Topic tags: bruce duncan, Santamaria, anti-communist movement, Rosemary Goldie, labor split

 

 

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I did not think I would ever applaud Mr. Santamaria, but find I do in his sticking to his principles and not alowing the Vatican to bully him. Oh for a Santamaria now to take up the cause to leave our English translation of our Liturgy(and the deeper issues this movement conceals) alone.
Questioner. | 10 March 2010


Santamaria was always frowned upon in Sydney - rivalry between the two places? I am an admirer of his and his policy of independence. He has always been a staunch Catholic and did not mince words.
Peter M | 10 March 2010


Thanks Bruce for reminding us of Rosemary Goldie's (undersung!) contribution. Open and honest in her views, professional and conscientious in her work, gifted and committed to using her gifts - a good formula for life!

Katie | 10 March 2010


I am absolutely at a loss why something that occured half a century ago in a totally different world - even pre-Vatican 2 - has any relevance at all today; there must something of contemporary interest to write about.
PHILIP JOHN NEWMAN | 10 March 2010


By way of rejoinder to Philip, I think any historical review or commentary, not just those of newly-arisen events, can be relevant and important today: we often learn lessons and see true patterns after some passage of time when the relationship of events is more clearly discernable. Our own bias may incline us to accept or reject particular analyses but, if we are conscious that we bring our own values and perceptions to any reading, we can check ourselves in a spirit of openness, and perceive and draw benefit from all reviews. The philosophical and religious motivations behind the differences between Mr Santamaria and his supporters and other Catholics and other Australians seem to me to still resonate today (albeit under different labels). Can we see the shortfalls in both, prompted by this review, and learn a better way? I think we can.
Stephen Kellett | 10 March 2010


This one sided article gives plenty of detail of the forces mounted against Bob Santamaria's proposals.

Omission of any mention of support for Mr Santamaria's case in Rome illustrates the atmosphere he had to work in. Likewise the omission of any mention of support he received from Archbishop Mannix - one of the great minds, at the grass roots level, of the Church.
Pat Healy | 10 March 2010


Whilst Bob Santamaria respected the Vatican, they were a long way away. As long as his work had the ongoing blessing of the great man Archbishop Daniel Mannix, it was always going to continue.
Peter Golding | 10 March 2010


Strange how Bruce Duncan forgot to mention that Bob Santamaria had the support of Archbishop Mannix whose loyalty to the Pope and the Magisterium was second to none. What about the political involvement of Priests, Brothers and Nuns trying to defeat John Howard in the 2004 Federal election and joining the Labor party in 2007 fighting against John Howard
Ron Cini | 10 March 2010


Several of your readers ask why I have neglected mentioning Mannix's support for Santamaria. My article was indeed partial, as it focused on Goldie's role. In my book, Crusade or Conspiracy, I have exhaustively examined the support Santamaria received not only from Mannix, but also from Archbishop Carboni, the Apostolic Delegate at the time. At the Vatican hearings on the case, Santamaria's view was ably put by Fr Messineo SJ to the cardinals. Santamaria was so convinced of his views that he was greatly shocked by the Vatican decision.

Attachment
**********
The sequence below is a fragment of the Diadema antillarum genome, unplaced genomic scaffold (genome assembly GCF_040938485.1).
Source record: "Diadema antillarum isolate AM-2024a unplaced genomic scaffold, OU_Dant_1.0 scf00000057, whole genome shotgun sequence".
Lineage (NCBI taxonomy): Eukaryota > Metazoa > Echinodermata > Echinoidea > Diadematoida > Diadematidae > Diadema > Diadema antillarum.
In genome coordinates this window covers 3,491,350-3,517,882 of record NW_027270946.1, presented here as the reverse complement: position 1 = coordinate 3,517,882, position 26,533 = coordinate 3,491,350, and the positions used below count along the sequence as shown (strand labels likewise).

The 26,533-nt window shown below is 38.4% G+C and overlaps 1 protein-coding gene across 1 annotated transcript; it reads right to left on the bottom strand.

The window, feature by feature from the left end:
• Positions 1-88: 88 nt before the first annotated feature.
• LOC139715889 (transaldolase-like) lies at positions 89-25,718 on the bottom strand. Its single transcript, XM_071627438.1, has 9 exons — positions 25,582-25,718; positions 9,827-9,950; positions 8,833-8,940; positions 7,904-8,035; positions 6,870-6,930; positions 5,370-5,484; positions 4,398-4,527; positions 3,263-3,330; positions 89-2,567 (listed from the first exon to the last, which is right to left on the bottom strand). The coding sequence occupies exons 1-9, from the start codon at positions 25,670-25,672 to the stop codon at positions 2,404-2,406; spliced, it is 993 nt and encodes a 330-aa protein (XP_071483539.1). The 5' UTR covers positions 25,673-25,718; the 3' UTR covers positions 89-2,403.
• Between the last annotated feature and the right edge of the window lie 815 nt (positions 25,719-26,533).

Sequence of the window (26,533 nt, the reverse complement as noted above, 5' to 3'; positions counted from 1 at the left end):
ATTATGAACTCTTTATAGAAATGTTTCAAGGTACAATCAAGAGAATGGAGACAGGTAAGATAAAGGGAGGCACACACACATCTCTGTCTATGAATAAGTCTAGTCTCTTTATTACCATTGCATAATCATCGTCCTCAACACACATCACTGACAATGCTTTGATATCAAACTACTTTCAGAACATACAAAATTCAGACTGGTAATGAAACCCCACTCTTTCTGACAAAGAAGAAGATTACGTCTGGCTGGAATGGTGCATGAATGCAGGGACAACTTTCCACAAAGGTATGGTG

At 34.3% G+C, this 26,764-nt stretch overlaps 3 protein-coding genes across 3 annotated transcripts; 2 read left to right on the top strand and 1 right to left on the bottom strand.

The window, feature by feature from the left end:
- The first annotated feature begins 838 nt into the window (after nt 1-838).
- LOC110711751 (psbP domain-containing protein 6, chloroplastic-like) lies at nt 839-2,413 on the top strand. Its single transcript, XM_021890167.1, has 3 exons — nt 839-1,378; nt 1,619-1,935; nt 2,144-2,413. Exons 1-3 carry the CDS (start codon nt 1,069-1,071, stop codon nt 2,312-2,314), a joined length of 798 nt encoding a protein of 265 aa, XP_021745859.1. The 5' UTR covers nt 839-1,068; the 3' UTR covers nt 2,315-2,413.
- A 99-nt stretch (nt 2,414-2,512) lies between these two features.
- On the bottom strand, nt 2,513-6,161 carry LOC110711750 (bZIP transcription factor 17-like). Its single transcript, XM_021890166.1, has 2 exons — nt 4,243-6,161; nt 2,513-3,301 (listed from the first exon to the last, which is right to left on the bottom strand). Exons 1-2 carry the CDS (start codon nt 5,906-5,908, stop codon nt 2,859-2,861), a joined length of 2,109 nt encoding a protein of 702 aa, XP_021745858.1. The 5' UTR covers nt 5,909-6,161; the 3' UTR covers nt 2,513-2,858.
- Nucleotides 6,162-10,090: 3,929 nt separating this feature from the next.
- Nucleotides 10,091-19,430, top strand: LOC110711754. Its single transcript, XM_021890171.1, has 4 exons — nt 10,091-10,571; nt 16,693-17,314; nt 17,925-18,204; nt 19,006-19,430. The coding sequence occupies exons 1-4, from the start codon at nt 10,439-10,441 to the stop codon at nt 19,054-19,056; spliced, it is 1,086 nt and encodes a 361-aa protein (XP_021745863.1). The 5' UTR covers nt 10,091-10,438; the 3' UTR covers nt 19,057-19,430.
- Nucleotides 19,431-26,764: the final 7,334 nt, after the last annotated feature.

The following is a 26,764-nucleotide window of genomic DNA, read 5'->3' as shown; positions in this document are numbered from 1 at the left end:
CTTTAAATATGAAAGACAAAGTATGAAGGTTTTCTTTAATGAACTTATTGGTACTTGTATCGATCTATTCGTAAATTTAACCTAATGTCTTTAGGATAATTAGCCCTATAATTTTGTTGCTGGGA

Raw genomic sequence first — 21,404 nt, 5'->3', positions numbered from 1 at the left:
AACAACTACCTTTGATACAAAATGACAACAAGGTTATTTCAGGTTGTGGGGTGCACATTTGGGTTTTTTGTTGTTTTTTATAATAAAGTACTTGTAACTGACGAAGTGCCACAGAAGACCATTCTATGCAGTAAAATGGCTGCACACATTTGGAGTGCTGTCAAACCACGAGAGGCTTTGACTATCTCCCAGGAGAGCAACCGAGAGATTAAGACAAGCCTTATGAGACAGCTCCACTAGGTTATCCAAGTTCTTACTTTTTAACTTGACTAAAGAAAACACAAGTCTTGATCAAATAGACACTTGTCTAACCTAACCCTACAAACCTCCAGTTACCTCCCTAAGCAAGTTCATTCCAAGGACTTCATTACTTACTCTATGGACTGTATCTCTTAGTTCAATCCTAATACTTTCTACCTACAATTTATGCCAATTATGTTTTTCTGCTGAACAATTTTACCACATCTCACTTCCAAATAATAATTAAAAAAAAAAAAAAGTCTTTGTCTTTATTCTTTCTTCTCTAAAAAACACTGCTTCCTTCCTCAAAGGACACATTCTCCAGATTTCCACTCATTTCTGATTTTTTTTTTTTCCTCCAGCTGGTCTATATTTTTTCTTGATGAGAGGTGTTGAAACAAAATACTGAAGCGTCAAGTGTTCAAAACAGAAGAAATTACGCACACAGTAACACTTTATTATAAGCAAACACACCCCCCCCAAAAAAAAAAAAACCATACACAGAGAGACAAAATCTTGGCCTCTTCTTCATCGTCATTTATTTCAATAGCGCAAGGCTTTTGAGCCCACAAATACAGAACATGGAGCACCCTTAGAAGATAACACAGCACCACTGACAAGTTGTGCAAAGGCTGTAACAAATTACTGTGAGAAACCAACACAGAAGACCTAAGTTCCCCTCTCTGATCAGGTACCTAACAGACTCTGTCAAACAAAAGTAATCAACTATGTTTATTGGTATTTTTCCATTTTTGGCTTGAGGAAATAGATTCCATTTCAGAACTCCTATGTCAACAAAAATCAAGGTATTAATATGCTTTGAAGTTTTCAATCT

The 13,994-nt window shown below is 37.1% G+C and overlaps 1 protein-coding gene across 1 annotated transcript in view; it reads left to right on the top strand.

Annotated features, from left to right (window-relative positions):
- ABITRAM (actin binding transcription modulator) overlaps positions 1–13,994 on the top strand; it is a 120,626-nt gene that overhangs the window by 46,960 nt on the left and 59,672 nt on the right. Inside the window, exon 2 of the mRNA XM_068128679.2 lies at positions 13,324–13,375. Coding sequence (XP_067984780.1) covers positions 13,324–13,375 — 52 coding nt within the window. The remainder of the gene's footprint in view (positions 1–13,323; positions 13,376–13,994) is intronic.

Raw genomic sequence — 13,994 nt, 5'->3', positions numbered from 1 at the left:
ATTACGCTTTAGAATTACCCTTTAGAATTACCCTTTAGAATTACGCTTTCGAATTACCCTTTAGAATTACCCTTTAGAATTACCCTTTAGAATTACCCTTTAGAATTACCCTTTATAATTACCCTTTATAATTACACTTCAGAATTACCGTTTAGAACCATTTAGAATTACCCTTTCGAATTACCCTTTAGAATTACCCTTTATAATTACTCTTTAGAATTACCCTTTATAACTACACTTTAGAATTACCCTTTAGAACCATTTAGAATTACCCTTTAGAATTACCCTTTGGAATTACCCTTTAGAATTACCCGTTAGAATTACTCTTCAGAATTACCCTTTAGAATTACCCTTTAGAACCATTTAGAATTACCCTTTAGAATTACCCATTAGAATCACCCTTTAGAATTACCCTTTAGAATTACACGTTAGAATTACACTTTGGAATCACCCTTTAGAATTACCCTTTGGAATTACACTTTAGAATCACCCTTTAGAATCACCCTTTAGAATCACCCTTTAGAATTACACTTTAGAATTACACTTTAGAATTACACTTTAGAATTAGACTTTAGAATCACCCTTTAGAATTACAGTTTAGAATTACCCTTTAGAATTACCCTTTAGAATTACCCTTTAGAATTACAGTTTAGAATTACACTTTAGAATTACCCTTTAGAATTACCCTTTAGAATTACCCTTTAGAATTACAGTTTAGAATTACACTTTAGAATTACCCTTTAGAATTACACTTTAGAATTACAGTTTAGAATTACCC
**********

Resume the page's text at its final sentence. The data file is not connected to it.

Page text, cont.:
Bruce Duncan | 11 March 2010


I notice a whiff of the old antagonisms rising from the current discussion over The Movement. Perhaps, after so many years, it should be acknowledged – maybe even with apologies – that those on both sides were acting honourably according to their own perceptions.

And it hardly needs be said that the study of history is valuable – even if disconcerting – so we won’t make the same mistakes again.

At a more technical level, there is no doubt that Bruce Duncan’s monumental book is the most comprehensive source of information about The Movement – including a substantial bibliography from which a wide range of opinions can be found.

There is also a less well known work – a Deakin University doctoral thesis by Andrew Campbell, 'Politics as a vocation: a critical examination of B. A. Santamaria and the politics of commitment, 1936-1957'. It is in-depth study of Santamaria and the forces that drove him.
Bob Corcoran | 11 March 2010


An interesting article on Rosemary Goldie. I knew very little on her role. It is pleasing to have a women's role acknowledged. The Catholic Church has never been very good in acknowledging the role of women and feminist philosophy. It is disappointing that antagonisms still exist between conservatives and liberals - a lack of Christian spirit.

I have never had much time for people such as Bob Santamaria and his colleagues in the Movement and the National Civic Council; they were/are a disruptive influence in the Church, the Labor Party and the Trade Unions. We do not need extremists such as Bob Santamaria and others from both the left and right sides of politics.
Mark Doyle | 13 March 2010


Where to begin?

Catholic Action = properly action undertaken under Church direction.
By "Church" I assume the author means the hierarchy of the Catholic church.
How pre-Vatican 2!
Post-Vatican 2:
"The Church respects and encourages the political freedom and responsibility of the citizen" (Gaudium et spes 76#3)
Except - it would seem - when politically active Catholics show the hierarchial Church that it knows next to nothing about the reality of politics in the factory, the boardroom, the university, etc.
Thank God! Mr Santamaria received guidance and support from the Jesuit Social Justice powerhouse, Belloc House, in Melbourne.
Uncle Pat | 16 March 2010